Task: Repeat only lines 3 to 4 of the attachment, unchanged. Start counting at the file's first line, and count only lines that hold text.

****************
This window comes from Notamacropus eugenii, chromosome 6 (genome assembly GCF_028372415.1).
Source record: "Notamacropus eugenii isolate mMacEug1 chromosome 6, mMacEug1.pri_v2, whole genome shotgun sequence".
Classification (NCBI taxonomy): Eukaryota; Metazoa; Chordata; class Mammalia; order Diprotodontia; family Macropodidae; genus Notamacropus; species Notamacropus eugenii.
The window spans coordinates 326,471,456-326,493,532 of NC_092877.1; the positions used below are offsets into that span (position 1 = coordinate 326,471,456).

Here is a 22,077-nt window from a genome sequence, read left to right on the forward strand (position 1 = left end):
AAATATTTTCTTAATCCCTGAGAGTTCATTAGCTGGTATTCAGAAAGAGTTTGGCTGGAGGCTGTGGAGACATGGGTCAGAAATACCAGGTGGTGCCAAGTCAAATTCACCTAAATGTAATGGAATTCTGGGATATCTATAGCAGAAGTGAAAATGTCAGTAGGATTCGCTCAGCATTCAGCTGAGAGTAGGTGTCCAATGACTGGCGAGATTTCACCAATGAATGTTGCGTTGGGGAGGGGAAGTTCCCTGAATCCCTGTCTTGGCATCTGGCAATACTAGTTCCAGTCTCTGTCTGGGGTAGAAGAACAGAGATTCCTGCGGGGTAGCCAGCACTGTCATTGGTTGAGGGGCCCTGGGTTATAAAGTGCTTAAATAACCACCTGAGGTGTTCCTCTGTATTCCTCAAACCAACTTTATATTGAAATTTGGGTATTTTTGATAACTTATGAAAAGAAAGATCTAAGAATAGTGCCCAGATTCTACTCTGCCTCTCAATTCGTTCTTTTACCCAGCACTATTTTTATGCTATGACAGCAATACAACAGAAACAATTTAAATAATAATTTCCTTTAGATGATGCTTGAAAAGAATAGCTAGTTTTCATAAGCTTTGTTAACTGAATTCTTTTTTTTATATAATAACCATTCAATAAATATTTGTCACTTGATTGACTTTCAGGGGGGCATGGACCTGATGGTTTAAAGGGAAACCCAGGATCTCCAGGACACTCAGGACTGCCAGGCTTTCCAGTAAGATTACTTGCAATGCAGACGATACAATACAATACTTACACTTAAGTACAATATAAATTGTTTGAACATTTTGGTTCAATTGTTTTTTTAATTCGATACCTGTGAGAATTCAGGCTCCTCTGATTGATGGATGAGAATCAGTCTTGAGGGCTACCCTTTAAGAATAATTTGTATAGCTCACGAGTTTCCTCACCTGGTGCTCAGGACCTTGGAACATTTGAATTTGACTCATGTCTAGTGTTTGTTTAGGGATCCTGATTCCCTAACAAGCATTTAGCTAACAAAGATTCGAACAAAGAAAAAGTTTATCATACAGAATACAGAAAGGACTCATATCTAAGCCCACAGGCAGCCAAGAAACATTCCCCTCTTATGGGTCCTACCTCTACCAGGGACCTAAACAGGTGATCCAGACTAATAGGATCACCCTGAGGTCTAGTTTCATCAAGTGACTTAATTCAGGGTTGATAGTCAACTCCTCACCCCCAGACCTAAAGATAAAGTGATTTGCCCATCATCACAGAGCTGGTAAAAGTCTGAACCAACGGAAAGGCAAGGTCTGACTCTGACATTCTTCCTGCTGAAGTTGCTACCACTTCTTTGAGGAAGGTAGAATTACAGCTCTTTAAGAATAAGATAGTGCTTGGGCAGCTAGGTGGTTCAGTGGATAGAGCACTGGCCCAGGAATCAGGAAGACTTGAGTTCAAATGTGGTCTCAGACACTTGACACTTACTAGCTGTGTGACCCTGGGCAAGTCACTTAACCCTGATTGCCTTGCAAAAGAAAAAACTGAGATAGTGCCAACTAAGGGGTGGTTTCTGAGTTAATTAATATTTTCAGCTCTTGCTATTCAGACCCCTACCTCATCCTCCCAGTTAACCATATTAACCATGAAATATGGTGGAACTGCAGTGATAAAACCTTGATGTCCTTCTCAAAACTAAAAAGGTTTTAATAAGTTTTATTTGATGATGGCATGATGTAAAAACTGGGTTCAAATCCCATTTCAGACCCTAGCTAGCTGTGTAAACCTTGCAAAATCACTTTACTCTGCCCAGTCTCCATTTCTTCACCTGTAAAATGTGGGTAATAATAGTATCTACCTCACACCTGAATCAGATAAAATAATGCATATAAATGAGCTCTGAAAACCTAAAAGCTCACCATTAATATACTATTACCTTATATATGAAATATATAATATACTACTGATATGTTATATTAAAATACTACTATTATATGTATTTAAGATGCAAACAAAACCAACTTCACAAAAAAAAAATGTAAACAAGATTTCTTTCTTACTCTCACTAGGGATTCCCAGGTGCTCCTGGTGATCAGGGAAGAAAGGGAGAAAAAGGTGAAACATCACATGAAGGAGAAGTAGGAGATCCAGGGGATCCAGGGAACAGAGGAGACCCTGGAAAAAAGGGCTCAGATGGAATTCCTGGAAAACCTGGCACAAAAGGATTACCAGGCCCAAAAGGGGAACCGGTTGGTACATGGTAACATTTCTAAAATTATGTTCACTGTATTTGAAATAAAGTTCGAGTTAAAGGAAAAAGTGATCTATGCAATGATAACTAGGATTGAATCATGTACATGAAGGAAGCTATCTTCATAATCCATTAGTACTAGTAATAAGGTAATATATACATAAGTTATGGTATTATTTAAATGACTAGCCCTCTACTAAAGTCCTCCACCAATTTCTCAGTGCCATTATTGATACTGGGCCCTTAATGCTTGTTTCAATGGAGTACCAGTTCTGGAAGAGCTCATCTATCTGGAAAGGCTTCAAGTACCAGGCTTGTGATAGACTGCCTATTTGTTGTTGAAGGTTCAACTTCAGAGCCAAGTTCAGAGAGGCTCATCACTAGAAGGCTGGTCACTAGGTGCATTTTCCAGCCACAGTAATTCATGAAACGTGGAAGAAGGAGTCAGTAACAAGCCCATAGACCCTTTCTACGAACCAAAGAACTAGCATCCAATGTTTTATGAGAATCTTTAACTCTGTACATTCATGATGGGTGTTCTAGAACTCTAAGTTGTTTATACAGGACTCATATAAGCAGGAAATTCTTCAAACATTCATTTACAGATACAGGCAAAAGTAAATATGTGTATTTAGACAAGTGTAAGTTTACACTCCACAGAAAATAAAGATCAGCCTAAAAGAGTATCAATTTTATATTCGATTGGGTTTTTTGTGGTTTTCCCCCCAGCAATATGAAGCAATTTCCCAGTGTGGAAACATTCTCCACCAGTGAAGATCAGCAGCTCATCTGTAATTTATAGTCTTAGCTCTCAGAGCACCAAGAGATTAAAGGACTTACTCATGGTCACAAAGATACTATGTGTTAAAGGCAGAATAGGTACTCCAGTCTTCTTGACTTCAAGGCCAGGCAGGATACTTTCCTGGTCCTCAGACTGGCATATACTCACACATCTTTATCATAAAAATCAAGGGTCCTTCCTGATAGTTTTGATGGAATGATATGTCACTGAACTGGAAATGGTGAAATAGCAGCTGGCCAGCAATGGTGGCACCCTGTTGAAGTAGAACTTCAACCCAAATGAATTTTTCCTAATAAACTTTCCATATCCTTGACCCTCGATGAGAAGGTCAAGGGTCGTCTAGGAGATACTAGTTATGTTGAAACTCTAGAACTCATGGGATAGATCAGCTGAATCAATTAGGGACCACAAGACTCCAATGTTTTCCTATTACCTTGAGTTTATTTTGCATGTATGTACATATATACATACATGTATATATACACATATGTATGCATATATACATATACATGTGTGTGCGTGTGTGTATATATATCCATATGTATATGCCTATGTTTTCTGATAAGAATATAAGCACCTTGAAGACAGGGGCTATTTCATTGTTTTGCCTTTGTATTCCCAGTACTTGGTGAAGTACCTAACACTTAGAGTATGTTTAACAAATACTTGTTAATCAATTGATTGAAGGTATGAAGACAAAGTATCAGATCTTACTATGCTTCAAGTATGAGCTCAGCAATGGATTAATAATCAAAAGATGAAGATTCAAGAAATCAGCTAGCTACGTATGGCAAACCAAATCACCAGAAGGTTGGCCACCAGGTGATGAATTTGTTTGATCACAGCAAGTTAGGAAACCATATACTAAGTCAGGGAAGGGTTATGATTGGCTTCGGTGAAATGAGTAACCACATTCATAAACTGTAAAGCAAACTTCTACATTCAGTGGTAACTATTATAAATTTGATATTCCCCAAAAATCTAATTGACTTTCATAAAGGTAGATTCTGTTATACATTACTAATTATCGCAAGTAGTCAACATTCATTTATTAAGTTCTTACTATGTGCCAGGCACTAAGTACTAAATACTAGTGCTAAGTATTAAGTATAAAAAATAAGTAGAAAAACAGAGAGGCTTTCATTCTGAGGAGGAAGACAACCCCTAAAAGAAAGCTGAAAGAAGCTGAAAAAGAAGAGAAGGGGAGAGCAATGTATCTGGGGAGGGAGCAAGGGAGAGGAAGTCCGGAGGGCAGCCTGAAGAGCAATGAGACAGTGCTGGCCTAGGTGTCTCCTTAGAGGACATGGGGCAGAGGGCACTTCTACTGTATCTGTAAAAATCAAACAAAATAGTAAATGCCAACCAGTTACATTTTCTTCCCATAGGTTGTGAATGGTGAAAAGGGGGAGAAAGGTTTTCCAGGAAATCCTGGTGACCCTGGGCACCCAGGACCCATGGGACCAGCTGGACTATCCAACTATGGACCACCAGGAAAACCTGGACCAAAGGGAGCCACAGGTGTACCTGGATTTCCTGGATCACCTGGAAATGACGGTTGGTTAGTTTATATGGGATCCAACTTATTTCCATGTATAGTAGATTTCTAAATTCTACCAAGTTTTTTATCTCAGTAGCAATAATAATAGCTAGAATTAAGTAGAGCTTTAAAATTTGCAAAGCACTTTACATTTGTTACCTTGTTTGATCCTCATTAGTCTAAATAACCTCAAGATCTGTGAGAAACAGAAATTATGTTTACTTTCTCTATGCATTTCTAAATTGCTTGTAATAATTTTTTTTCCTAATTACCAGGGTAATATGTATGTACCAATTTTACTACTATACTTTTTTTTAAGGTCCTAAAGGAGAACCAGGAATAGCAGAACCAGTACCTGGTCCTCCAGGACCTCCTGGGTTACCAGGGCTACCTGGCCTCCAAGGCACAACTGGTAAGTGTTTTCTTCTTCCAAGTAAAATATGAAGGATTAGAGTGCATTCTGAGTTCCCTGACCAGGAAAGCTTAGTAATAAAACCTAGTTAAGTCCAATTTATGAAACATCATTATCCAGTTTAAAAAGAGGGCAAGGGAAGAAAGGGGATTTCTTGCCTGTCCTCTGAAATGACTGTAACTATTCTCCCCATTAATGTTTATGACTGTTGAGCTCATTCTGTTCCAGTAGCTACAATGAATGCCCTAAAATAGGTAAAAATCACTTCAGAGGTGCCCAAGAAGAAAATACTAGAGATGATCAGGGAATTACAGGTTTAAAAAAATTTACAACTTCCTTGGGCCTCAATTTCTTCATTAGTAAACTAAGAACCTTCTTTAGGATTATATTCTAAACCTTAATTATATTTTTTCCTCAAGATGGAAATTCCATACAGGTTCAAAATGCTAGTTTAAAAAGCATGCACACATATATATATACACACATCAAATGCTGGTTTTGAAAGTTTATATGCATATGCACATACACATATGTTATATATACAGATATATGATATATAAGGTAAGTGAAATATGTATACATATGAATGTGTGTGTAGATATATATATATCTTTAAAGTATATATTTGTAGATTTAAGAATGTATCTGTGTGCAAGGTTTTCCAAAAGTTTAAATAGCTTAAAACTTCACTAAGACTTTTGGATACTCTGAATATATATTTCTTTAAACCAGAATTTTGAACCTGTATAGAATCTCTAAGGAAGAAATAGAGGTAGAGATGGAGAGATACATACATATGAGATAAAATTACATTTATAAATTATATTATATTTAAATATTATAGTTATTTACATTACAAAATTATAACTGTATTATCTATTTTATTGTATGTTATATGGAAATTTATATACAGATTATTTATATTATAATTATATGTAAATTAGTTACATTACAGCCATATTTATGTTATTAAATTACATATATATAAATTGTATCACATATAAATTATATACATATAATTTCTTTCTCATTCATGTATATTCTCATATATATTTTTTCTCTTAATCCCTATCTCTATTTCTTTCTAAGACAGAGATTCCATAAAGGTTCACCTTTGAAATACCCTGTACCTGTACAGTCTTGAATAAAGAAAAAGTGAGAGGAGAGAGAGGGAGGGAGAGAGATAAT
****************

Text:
Classification (NCBI taxonomy): Eukaryota; Metazoa; Chordata; class Mammalia; order Diprotodontia; family Macropodidae; genus Notamacropus; species Notamacropus eugenii.
The window spans coordinates 326,471,456-326,493,532 of NC_092877.1; the positions used below are offsets into that span (position 1 = coordinate 326,471,456).